27 October 2013

Weekly grammar lesson

Lesson 8: "I" vs. "me"

Too often have I
seen people say things like:
"Shelly and me are going to the store."
"Those suitcases belong to Jack and I."

It is about time someone teaches the world when to use "I" and when to use "me."

This concept really is not that complicated. Basically, when you are referring to yourself and another person (as seen in the examples above), you can easily determine which word to use by taking out the other person's name. Let's look at the previous examples using this method to see why they're wrong.

"Shelly and me are going to the store."
If you take out Shelly (and change the verb to fit appropriately), the sentence reads:
"Me is going to the store."
Most everyone should know this is wrong just by hearing it. We all know that it should say "I am going to the store." So, we now know that, with Shelly, the sentence will read:
"Shelly and I are going to the store."

Looking at the other example sentence, let's see how it sounds when we take out Jack.
"Those suitcases belong to I."
Again, it should be apparent that that does not sound right. What we would say is:
"Those suitcases belong to me."
So, if we bring Jack back into the picture, the sentence will read:
"Those suitcases belong to Jack and me."

For a more technical explanation, keep reading. If you think the aforementioned method works for you, test out your skills on the Quiz! now.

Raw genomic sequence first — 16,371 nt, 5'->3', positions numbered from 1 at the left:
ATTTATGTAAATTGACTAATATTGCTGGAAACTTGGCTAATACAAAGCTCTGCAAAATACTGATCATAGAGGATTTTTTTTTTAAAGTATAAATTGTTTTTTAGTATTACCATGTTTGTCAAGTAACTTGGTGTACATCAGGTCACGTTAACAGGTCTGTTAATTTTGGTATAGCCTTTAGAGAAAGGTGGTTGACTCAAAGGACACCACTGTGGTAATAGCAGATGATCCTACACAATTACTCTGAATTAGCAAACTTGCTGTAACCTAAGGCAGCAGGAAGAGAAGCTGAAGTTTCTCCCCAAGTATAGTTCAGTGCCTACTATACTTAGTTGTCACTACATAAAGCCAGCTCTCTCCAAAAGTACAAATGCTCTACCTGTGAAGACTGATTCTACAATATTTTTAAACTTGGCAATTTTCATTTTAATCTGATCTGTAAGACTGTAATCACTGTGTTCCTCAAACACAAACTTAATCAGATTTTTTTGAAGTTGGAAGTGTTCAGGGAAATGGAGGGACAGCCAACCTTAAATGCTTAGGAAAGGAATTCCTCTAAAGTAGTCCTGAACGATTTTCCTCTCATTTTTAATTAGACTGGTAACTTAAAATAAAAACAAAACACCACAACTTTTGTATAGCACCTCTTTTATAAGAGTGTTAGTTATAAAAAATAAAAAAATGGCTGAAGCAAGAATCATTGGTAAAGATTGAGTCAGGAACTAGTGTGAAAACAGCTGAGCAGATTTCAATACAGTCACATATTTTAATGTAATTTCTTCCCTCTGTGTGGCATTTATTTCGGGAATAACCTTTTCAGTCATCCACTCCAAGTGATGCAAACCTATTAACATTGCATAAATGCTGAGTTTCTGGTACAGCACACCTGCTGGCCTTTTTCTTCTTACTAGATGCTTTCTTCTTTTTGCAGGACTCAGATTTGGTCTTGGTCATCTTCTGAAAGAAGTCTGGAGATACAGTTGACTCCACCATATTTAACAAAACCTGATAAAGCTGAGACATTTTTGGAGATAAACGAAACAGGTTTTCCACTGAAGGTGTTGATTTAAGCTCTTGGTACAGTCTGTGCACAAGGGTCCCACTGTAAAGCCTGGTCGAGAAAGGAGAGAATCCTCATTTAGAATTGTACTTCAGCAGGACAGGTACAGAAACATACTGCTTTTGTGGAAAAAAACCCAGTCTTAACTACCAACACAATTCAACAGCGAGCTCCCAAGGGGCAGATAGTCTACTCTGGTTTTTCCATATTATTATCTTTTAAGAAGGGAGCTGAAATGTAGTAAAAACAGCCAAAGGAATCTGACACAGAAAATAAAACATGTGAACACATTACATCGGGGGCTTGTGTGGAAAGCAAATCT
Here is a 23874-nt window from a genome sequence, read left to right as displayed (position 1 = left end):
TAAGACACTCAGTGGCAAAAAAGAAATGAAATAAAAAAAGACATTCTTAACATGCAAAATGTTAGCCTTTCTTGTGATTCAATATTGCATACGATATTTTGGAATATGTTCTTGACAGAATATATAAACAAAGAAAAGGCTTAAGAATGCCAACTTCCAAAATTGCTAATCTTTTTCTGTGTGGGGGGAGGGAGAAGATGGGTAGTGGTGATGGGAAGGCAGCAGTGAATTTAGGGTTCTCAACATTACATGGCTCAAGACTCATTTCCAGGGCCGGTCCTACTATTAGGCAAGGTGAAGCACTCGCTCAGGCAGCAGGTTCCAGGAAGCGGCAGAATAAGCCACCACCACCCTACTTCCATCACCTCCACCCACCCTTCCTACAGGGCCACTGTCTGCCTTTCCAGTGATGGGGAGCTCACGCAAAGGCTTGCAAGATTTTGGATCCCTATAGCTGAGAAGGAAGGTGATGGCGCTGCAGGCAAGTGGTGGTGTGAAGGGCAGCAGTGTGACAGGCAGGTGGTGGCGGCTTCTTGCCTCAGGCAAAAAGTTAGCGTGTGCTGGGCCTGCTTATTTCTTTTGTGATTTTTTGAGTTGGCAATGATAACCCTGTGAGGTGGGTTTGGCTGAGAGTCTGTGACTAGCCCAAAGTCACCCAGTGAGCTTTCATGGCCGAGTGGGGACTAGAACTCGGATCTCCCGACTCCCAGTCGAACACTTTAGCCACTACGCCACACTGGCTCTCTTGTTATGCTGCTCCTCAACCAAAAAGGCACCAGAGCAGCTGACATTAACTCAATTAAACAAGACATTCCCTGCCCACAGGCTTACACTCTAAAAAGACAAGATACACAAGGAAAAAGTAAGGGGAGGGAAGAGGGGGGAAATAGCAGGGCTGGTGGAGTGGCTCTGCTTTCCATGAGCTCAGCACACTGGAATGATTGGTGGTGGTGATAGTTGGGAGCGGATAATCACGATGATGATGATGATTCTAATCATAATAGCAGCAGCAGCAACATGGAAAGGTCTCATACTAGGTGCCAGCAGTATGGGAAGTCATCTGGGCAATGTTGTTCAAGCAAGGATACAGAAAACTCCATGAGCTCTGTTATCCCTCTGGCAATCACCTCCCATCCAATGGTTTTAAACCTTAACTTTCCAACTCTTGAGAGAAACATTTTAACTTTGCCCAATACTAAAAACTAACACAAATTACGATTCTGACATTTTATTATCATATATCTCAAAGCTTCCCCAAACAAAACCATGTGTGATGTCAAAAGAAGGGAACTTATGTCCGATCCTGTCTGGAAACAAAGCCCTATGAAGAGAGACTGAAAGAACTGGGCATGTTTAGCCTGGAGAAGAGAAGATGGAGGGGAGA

"I" is a subjective pronoun, while "me" is an objective pronoun. In simpler terms, "I" is the subject of a sentence, and "me" is an object in a sentence.

Using the same examples as before, we can illustrate this more clearly.
"Shelly and me are going to the store."
Since "me" is an objective pronoun, we know it is not being used properly in this sentence.
"Shelly and I are going to the store."
Ah, that's better. "Shelly" and "I" are both subjects of this sentence since they are the ones doing the action: going to the store.

"Those suitcases belong to Jack and I."
What is the subject in this sentence? Are the people doing the action, or are the suitcases doing the action? The correct answer is: the suitcases. The suitcases are doing the belonging. They belong TO the people; therefore, the people are (or should be) objects.
"Those suitcases belong to Jack and me."

1. Do you want to go to the store with Bobby and ____?
2. Fred and ____ love to go dancing.
3. The clerks love Stan and ____.
4. When Robin and ____ go swimming, our hair gets wet.
5. You and ____ are now super smart.

Quiz! Answers: 1. Me 2. I 3. Me 4. I 5. I


  1. I love this lesson. Very well done. Now, here's one that I struggle with. My very proper Grandma Jones (your great-grandma) taught me to say this: "He is taller than I." She said you don't say, "He is taller than me." That's incorrect. To check, she said add the verb. "He is taller than I am." "Melissa is younger than I am." Almost everyone uses "me" in these situations. What do you think?

    1. Grandma Jones is correct. I usually just say the full sentence ("He is taller than I am") for clarity, but I'll admit that even I sometimes say "me" while speaking.